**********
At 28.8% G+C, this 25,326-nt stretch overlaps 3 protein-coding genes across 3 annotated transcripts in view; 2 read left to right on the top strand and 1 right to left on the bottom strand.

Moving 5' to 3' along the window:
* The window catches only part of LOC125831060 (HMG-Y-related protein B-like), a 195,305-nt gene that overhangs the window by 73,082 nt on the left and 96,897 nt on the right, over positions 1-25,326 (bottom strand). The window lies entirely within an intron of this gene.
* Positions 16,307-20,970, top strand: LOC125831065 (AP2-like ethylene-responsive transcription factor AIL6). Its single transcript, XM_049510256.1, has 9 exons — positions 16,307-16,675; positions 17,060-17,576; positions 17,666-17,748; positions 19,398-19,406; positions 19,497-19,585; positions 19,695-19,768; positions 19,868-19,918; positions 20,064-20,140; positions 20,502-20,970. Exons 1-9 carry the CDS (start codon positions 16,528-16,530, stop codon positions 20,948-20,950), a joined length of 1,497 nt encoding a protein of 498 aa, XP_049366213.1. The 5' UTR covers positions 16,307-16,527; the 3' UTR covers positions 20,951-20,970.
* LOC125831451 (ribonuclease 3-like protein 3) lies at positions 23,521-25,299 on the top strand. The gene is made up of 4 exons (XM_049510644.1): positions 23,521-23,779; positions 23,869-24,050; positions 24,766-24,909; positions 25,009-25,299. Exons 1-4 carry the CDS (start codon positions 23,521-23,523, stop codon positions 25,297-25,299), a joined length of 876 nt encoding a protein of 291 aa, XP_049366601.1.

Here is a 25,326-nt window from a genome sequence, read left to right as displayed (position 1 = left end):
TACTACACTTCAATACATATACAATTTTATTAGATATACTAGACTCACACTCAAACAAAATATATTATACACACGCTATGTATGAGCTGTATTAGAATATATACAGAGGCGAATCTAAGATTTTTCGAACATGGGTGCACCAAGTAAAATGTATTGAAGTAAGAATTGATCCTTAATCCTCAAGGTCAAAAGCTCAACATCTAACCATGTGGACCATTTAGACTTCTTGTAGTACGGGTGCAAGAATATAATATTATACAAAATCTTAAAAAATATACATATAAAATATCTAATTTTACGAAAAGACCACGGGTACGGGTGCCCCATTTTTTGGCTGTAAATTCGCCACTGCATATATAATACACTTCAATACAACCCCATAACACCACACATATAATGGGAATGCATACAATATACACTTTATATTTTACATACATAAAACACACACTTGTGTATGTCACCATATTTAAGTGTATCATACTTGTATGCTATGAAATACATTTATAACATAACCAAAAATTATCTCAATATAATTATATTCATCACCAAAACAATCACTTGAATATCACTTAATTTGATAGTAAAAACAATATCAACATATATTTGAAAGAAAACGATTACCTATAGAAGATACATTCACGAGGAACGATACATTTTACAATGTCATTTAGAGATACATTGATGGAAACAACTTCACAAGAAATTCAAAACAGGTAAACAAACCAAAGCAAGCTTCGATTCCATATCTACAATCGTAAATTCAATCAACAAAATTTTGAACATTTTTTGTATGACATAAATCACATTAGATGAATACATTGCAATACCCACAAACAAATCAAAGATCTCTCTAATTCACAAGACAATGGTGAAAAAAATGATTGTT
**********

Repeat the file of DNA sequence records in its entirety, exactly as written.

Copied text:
At 28.8% G+C, this 25,326-nt stretch overlaps 3 protein-coding genes across 3 annotated transcripts in view; 2 read left to right on the top strand and 1 right to left on the bottom strand.

Moving 5' to 3' along the window:
* The window catches only part of LOC125831060 (HMG-Y-related protein B-like), a 195,305-nt gene that overhangs the window by 73,082 nt on the left and 96,897 nt on the right, over positions 1-25,326 (bottom strand). The window lies entirely within an intron of this gene.
* Positions 16,307-20,970, top strand: LOC125831065 (AP2-like ethylene-responsive transcription factor AIL6). Its single transcript, XM_049510256.1, has 9 exons — positions 16,307-16,675; positions 17,060-17,576; positions 17,666-17,748; positions 19,398-19,406; positions 19,497-19,585; positions 19,695-19,768; positions 19,868-19,918; positions 20,064-20,140; positions 20,502-20,970. Exons 1-9 carry the CDS (start codon positions 16,528-16,530, stop codon positions 20,948-20,950), a joined length of 1,497 nt encoding a protein of 498 aa, XP_049366213.1. The 5' UTR covers positions 16,307-16,527; the 3' UTR covers positions 20,951-20,970.
* LOC125831451 (ribonuclease 3-like protein 3) lies at positions 23,521-25,299 on the top strand. The gene is made up of 4 exons (XM_049510644.1): positions 23,521-23,779; positions 23,869-24,050; positions 24,766-24,909; positions 25,009-25,299. Exons 1-4 carry the CDS (start codon positions 23,521-23,523, stop codon positions 25,297-25,299), a joined length of 876 nt encoding a protein of 291 aa, XP_049366601.1.

Here is a 25,326-nt window from a genome sequence, read left to right as displayed (position 1 = left end):
TACTACACTTCAATACATATACAATTTTATTAGATATACTAGACTCACACTCAAACAAAATATATTATACACACGCTATGTATGAGCTGTATTAGAATATATACAGAGGCGAATCTAAGATTTTTCGAACATGGGTGCACCAAGTAAAATGTATTGAAGTAAGAATTGATCCTTAATCCTCAAGGTCAAAAGCTCAACATCTAACCATGTGGACCATTTAGACTTCTTGTAGTACGGGTGCAAGAATATAATATTATACAAAATCTTAAAAAATATACATATAAAATATCTAATTTTACGAAAAGACCACGGGTACGGGTGCCCCATTTTTTGGCTGTAAATTCGCCACTGCATATATAATACACTTCAATACAACCCCATAACACCACACATATAATGGGAATGCATACAATATACACTTTATATTTTACATACATAAAACACACACTTGTGTATGTCACCATATTTAAGTGTATCATACTTGTATGCTATGAAATACATTTATAACATAACCAAAAATTATCTCAATATAATTATATTCATCACCAAAACAATCACTTGAATATCACTTAATTTGATAGTAAAAACAATATCAACATATATTTGAAAGAAAACGATTACCTATAGAAGATACATTCACGAGGAACGATACATTTTACAATGTCATTTAGAGATACATTGATGGAAACAACTTCACAAGAAATTCAAAACAGGTAAACAAACCAAAGCAAGCTTCGATTCCATATCTACAATCGTAAATTCAATCAACAAAATTTTGAACATTTTTTGTATGACATAAATCACATTAGATGAATACATTGCAATACCCACAAACAAATCAAAGATCTCTCTAATTCACAAGACAATGGTGAAAAAAATGATTGTT